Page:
After nearly four decades of plying the skies, Germany's once second-largest airline has stopped operating, with many employees fearing to be left without work amid attempts to sell the remaining assets.
While flight crews donned their uniforms and put on brave smiles for the airline's final flights on Friday, bankruptcy administrators continue to work on deals for splitting up the airline's remaining assets amongst buyers.
The company filed for bankruptcy administration in August, after cash injections from its principal recent investor, Gulf airline Etihad, dried up. The German airline lost more than three-quarters of a billion euros in 2016 (782 million euros, $909 million), and hopes of turning around the numbers had lost credibility.
A German federal government loan kept the company's aircraft flying for a few months, to look after the interests of its clients and employees whilst administrators negotiated deals with other airlines to buy routes and planes, and an effort was organised to find new jobs for the airline's air, ground, and administrative staff.
Read more: Air Berlin's fall to earth
Just a few years ago, Air Berlin was Germany's second-largest airline. It was cherished amongst Germans for its flights to holiday destinations, especially to Mallorca, an island off the eastern coast of Spain that's beloved amongst Germans, Swedes and Brits looking for a break from the grey-brown tones of northern Europe. In contrast to some of its cut-price budget airline rivals, Air Berlin made small gestures to keep its customers sweet, distributing chocolate hearts at the exits after every flight.
But its low-cost rivals - especially EasyJet and RyanAir, increasingly pressured Air Berlin's margins. The company had taken on a lot of debt by borrowing money to finance acquisitions over the years — a growth strategy that eventually overreached.
Bound together with Berlin's modern history
Air Berlin was founded four decades ago by an American pilot, Kim Lundgren, who took advantage of the fact that at the time, the post-war treaty amongst the victorious powers specified that only carriers based in Britain, France, or the United States were permitted to fly to West Berlin. The first Air Berlin flight from Berlin's Tegel Airport left for Palma de Mallorca on April 28, 1979.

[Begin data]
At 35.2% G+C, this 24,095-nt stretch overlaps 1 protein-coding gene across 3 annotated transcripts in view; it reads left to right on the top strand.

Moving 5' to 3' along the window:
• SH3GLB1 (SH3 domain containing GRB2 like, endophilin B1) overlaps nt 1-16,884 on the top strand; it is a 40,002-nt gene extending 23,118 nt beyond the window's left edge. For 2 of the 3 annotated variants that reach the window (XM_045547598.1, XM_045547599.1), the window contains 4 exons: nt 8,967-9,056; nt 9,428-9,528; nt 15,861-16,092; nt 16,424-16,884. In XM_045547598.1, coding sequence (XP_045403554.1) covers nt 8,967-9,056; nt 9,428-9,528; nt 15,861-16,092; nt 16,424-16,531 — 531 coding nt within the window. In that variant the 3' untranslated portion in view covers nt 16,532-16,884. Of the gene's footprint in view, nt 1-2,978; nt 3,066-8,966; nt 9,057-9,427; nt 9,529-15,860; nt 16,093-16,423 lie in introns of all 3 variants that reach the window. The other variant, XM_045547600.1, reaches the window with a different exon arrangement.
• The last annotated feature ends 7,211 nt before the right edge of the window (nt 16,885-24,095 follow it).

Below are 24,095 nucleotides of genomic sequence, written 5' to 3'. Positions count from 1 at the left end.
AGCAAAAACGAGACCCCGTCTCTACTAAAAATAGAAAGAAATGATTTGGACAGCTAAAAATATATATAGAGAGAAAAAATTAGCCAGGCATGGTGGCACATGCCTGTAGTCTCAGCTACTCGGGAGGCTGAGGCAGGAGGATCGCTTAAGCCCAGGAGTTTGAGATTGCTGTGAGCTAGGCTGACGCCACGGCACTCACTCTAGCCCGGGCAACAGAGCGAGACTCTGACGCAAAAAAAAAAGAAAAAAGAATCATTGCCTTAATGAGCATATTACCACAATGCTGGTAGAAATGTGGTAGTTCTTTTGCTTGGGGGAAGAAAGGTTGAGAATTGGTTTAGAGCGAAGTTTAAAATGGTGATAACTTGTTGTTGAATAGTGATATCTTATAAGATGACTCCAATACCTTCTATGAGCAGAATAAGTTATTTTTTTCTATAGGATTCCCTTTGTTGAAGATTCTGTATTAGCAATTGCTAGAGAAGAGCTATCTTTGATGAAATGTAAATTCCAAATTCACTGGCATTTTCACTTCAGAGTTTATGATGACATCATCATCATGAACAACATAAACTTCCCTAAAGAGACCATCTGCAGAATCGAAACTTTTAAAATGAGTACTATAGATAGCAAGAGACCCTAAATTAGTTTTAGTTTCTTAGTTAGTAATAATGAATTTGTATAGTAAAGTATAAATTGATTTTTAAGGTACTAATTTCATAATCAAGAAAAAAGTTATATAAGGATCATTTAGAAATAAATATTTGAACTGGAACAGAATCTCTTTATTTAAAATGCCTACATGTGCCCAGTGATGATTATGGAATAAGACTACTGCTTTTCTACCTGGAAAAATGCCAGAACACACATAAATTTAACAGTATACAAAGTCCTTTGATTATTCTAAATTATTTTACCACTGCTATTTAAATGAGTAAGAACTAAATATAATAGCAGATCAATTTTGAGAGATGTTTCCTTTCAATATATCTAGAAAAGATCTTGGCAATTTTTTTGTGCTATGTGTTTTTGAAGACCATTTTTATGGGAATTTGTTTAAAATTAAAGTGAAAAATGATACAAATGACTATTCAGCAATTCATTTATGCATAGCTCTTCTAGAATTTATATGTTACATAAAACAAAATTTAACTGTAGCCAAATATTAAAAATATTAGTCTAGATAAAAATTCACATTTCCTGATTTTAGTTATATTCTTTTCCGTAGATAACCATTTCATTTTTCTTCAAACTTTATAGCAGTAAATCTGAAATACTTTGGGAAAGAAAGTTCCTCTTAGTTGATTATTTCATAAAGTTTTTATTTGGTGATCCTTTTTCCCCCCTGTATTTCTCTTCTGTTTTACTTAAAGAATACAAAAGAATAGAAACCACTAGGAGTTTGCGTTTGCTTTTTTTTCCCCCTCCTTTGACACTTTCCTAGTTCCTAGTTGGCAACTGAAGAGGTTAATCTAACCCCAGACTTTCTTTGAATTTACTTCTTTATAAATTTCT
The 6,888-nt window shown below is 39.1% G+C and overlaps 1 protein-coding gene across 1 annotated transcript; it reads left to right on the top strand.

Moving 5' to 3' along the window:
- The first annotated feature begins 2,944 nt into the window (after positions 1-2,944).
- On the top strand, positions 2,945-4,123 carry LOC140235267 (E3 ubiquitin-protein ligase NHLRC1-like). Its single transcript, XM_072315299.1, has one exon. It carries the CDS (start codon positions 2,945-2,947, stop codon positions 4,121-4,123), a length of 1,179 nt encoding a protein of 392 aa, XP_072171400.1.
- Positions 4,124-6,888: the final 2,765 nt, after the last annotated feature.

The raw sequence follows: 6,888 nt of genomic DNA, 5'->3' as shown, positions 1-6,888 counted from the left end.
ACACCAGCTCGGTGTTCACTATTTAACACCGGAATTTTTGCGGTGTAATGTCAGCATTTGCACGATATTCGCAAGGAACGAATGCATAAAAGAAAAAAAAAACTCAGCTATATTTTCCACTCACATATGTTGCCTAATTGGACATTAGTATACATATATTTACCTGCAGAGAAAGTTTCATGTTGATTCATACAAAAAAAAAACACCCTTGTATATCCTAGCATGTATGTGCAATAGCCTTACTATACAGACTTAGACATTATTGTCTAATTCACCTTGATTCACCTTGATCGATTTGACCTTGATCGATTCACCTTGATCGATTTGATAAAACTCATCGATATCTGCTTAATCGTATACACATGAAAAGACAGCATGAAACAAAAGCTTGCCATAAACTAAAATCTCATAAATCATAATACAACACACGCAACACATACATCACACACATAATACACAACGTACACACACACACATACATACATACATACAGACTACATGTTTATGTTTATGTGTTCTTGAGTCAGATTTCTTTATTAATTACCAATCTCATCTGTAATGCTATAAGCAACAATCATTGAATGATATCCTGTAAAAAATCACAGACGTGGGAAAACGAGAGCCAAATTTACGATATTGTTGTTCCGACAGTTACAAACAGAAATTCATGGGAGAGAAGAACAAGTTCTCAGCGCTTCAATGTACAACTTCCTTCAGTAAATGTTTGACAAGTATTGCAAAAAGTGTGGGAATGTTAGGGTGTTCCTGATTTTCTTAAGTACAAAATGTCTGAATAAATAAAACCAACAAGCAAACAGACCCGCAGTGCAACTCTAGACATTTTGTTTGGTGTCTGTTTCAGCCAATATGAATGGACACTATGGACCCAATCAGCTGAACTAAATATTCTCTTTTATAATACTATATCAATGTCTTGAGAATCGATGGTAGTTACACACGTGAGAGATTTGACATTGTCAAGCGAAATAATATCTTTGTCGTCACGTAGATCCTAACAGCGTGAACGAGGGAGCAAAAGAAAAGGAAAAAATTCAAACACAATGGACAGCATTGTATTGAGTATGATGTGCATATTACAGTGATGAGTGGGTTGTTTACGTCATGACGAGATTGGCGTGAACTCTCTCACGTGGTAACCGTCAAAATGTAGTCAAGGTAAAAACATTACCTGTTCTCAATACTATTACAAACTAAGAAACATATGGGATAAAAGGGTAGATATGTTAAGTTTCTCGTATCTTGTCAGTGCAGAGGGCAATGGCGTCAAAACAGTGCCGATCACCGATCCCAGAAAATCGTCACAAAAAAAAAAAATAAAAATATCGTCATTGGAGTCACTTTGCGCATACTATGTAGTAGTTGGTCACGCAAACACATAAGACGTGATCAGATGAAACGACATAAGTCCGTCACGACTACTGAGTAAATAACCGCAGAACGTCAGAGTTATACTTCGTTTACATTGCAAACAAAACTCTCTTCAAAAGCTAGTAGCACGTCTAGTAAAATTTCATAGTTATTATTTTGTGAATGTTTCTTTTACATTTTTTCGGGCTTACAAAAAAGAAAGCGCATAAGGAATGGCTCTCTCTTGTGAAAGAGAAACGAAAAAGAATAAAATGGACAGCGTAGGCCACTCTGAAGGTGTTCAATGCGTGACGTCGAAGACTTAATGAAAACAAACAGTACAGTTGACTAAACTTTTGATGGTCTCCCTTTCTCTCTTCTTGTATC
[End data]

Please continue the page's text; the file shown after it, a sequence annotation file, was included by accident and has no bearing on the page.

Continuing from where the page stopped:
After the Berlin Wall came down, enterpreneur Joachim Hunold acquired a majority stake in the airline, and a phase of rapid growth via acquisition began.
When Abu Dhabi based Etihad, which had invested heavily in Air Berlin in recent years, lost hope of the airline's return to profitability in August, the fate of Air Berlin's 8,000 employees hung in the balance. Negotiations for a transition of the company's assets - above all, its starting and landing slots and its aircraft - occurred alongside a search for opportunities to keep its employees in work.
What emerged was that the bulk of Air Berlin's airplanes and landing slots will be taken over by Lufthansa, as will some 3,000 employees, who will move to Lufthansa's low-budget subsidiary EuroWings.
Read more: Lufthansa reaching for global player status
The deal with Lufthansa will allow administrators to repay in full the 150 million euro loan that was extended by the German government to keep Air Berlin flying whilst wrap-up negotiations were underway.
Talks are on-going to transfer additional Air Berlin assets and employees to EasyJet and Condor, two budget airlines. The head of the bankruptcy administration team, Frank Kebekus, told public broadcaster ZDF this week that "we are working on the assumption that we can transfer 70 to 80 percent of jobs" when all is said and done.
Also this week, Berlin's mayor urged any administrative employees of the airline who were still looking for jobs to apply for positions with the Berlin city government, which has several hundred unfilled positions available for qualified people.
nz/uhe (Reuters, dpa)